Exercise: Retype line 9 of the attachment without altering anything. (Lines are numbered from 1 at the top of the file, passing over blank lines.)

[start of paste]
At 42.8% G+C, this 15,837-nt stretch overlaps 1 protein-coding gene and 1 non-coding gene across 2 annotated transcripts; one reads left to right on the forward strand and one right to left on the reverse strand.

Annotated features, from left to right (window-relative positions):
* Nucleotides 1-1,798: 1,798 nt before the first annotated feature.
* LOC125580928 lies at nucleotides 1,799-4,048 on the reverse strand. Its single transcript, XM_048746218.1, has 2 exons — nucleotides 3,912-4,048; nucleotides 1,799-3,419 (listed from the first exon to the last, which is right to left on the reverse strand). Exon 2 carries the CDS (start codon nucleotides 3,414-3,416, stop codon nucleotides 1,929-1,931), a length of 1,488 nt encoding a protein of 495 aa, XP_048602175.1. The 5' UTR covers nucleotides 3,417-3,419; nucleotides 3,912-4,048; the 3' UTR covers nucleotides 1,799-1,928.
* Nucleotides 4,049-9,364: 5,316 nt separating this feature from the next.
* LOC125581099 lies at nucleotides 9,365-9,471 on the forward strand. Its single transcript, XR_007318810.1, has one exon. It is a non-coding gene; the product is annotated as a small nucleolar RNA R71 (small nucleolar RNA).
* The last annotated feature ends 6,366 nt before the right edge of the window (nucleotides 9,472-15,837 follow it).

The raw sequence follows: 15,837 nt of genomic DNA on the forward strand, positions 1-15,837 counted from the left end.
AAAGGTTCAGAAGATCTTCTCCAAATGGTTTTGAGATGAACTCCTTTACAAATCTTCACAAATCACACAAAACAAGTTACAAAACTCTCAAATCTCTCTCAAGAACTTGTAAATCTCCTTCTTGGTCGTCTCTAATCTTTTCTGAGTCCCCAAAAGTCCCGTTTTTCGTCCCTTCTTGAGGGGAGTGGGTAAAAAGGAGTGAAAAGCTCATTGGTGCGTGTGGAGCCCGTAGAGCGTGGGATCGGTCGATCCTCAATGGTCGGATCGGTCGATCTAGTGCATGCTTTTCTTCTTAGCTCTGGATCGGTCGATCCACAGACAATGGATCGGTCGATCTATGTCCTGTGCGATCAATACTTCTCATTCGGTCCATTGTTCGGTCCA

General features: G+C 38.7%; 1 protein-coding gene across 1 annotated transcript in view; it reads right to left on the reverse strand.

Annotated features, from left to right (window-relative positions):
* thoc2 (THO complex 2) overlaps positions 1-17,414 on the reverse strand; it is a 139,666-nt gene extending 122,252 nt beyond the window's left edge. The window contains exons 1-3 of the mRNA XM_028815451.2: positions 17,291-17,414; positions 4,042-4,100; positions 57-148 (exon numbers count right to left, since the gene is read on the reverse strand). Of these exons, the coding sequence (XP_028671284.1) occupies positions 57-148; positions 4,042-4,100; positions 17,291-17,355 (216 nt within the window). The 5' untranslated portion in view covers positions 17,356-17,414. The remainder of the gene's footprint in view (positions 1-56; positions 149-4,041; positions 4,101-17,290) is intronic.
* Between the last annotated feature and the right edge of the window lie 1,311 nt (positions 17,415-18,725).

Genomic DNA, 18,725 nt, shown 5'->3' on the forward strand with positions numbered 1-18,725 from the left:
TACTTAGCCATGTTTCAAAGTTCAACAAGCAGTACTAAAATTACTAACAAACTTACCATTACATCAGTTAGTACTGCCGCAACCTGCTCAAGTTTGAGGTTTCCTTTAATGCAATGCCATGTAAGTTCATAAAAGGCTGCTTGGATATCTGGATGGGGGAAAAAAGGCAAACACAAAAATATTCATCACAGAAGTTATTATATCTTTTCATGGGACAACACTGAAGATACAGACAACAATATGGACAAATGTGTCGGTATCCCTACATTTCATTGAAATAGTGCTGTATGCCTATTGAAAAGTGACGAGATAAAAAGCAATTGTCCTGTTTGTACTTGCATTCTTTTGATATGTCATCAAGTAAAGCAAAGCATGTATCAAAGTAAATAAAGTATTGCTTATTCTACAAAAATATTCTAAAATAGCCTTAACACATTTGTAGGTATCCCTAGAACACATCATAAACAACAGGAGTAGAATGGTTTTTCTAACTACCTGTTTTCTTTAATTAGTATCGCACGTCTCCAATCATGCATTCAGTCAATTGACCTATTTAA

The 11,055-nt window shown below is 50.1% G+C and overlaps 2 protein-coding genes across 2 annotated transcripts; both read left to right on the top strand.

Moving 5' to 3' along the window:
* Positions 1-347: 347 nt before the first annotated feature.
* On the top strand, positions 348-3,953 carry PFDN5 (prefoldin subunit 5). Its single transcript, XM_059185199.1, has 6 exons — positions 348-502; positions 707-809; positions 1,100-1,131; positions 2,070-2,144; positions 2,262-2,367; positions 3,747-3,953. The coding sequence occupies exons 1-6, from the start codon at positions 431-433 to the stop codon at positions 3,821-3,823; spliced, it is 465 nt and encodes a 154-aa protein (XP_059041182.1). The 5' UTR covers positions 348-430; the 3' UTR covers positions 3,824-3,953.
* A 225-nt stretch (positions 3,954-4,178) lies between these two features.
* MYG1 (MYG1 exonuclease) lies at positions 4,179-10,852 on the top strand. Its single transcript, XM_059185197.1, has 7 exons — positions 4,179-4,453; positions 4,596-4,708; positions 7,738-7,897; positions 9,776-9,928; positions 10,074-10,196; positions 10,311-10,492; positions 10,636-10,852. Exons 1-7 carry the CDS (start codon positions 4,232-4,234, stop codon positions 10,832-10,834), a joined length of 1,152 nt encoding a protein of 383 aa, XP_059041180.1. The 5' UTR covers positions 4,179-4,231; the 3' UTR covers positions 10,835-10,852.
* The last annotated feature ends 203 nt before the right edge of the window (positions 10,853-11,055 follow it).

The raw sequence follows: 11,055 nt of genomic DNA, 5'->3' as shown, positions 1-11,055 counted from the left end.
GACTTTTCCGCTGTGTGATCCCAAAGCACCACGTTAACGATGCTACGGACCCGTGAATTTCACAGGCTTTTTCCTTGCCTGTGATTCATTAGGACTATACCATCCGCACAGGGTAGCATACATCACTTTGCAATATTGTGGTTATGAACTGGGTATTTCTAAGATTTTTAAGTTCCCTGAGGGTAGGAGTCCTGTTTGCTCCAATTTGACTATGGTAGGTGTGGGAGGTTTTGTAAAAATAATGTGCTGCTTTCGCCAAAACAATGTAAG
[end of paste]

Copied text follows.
AAAGGTTCAGAAGATCTTCTCCAAATGGTTTTGAGATGAACTCCTTTACAAATCTTCACAAATCACACAAAACAAGTTACAAAACTCTCAAATCTCTCTCAAGAACTTGTAAATCTCCTTCTTGGTCGTCTCTAATCTTTTCTGAGTCCCCAAAAGTCCCGTTTTTCGTCCCTTCTTGAGGGGAGTGGGTAAAAAGGAGTGAAAAGCTCATTGGTGCGTGTGGAGCCCGTAGAGCGTGGGATCGGTCGATCCTCAATGGTCGGATCGGTCGATCTAGTGCATGCTTTTCTTCTTAGCTCTGGATCGGTCGATCCACAGACAATGGATCGGTCGATCTATGTCCTGTGCGATCAATACTTCTCATTCGGTCCATTGTTCGGTCCA